High prevalence of osteonecrosis of the hip found in HIV-infection
Paul Blanchard, HIV i-Base
Osteonecrosis is, quite literally, bone death. Also known as avascular necrosis it is the loss of blood supply to the bone, which is thought to lead to bone death.
Osteonecrosis most commonly affects the femoral head and may be bilateral in 50 – 80% of cases. It may be asymptomatic or present as insidious hip pain and is estimated to be responsible for 5% of all total hip replacements as a result of osteoarthritis secondary to osteonecrosis.
Osteonecrosis is a well known complication of a number of medical conditions and treatments and was first reported in HIV-infected patients in 1990. Since that date anecdotal reports have suggested an increasing frequency in the setting of HIV-infection.
A prospective study by Kirk Miller and colleagues at the US National Institutes of Health (NIH) attempted to determine the prevalence of osteonecrosis of the hip in asymptomatic HIV-infected patients and to identify risk factors associated with its development.
Magnetic resonance imaging (MRI) was used to document presence of osteonecrosis of the hip in 339 HIV-infected adults and 118 age and sex matched HIV-negative volunteers. Subjects with any current hip or groin pain were excluded. All subjects were recruited from two clinics sponsored by the NIAID and NIH Clinical Center. The patients enrolled in the study represented 63% of the total population of these clinics.
Overall 15 of the HIV-infected patients had MRI findings consistent with osteonecrosis of the femoral head. Six of these patients had bilateral hip involvement. All patients with osteonecrosis on MRI had negative radiological findings. None of the 118 HIV-negative participants had MRI evidence of osteonecrosis (p=0.015). Prevalence of osteonecrosis in this HIV-infected population was therefore determined to be 4.4%.
An analysis of possible risk factors showed an increased relative risk for osteonecrosis in patients with any lifetime use of systemic corticosteroids, lipid-lowering agents, or testosterone and in patients with a history of weightlifting or bodybuilding. Those HIV-infected patients with ostonecrosis did not differ significantly from those without in terms of age, sex, ethnicity, risk group, time since diagnosis, CD4 T-cell count, or pattern of antiretroviral use.
The researchers conclude that an extraordinary and unexpectedly high occurrence of osteonecrosis of the hip was found in this population of HIV-infected patients. They also comment that this osteonecrosis appears to be another complication of HIV disease or its related therapies that could cause considerable morbidity and require substantial resources for optimal management.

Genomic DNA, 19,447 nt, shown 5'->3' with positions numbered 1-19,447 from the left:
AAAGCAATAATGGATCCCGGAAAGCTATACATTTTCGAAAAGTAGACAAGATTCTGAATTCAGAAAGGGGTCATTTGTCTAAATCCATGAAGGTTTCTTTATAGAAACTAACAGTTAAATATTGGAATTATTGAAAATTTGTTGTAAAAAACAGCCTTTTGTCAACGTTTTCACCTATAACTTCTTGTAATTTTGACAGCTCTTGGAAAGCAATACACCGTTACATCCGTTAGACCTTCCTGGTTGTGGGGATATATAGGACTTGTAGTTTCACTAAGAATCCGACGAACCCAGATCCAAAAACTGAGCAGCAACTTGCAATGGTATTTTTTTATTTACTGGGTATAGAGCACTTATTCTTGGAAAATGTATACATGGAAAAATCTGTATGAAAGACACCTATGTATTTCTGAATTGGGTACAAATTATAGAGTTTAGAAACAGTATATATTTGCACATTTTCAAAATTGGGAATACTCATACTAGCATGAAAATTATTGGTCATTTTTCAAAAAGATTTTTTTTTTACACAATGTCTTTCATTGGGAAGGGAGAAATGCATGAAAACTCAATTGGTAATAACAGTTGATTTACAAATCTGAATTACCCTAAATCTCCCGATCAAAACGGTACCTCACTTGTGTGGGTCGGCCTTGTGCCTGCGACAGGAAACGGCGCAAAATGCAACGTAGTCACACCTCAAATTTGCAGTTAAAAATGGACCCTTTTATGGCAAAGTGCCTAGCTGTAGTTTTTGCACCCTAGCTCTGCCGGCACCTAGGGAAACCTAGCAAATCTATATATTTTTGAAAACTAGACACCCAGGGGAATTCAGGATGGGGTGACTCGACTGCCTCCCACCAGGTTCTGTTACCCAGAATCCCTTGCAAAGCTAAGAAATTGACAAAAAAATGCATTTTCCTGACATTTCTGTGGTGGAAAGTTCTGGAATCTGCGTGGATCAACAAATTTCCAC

Physical examination was performed in 168 of the patients in this study including 10 of 11 patients who were subsequently found to have osteonecrosis on MRI. Physical examination findings did not differ significantly in these patients from those with no abnormality on MRI. Physical examination is therefore unlikely to be either sensitive enough or specific enough to be a useful screening tool.
Systemic corticosteroid use is a well defined risk factor for osteonecrosis which was also identified in this study. However, only one patient had a history of prolonged exposure (2 years). In the remainder, the estimated total exposure ranged from several days to several weeks. This suggests that even short courses of corticosteroid therapy might further increase the risk of osteonecrosis in HIV-infected patients. This suggests a reevaluation of the risk/benefit analysis of these drugs in the setting of HIV-infection. Corticosteroids are currently most commonly used in this population as adjuncts in the treatment of opportunistic infections, immune reactivation syndromes and for the prevention and treatment of drug reactions.
Although serum lipid levels in this study were only marginally associated with osteonecrosis, a history of use of lipid-lowering agents, which is probably a surrogate marker for more severe hyperlipidaemia, was strongly correlated with osteonecrosis. Hyperlipidaemia is a common and well defined side-effect of the treatment of HIV-infection. It does not appear to be drug class specific and may be influenced by duration of infection, extent of viral suppression, robustness of immune reconstitution, genetics and environmental factors. In animal models a higher LDL/HDL cholesterol ratio has been identified as a risk factor for development of osteonecrosis as has a kind of intraosseous ‘obesity’ due to hyperplasia and/or hypertrophy of the fatty tissue of the femoral marrow. Although lipid-lowering agents were identified in this study as increasing the risk of osteonecrosis it is likely that they are acting as a surrogate marker for more severe hyperlipidaemia. Indeed, lovastatin actually reduced osteonecrosis risk in a corticosteroid induced osteonecrosis study.
The role of testosterone as a risk factor in this study is unclear. Both low serum testosterone level and history of testosterone use were associated with an increased risk of osteonecrosis.
It is clear from this study that plain radiographs are not useful in early detection. Hip pain and/or restriction in an HIV-infected individual should prompt a high degree of suspicion for osteonecrosis and MRI screening. The authors, however, do not recommend MRI screening for all at-risk individuals. Prophylaxis for high risk individuals (with statins for instance) should be explored and the use of systemic corticosteroids in this population reevaluated.
Miller KD, Masur H, Jones EC et al. High prevalence of osteonecrosis of the femoral head in HIV-infected adults. Ann Intern Med 2002 Jul 2;137(1):17-25.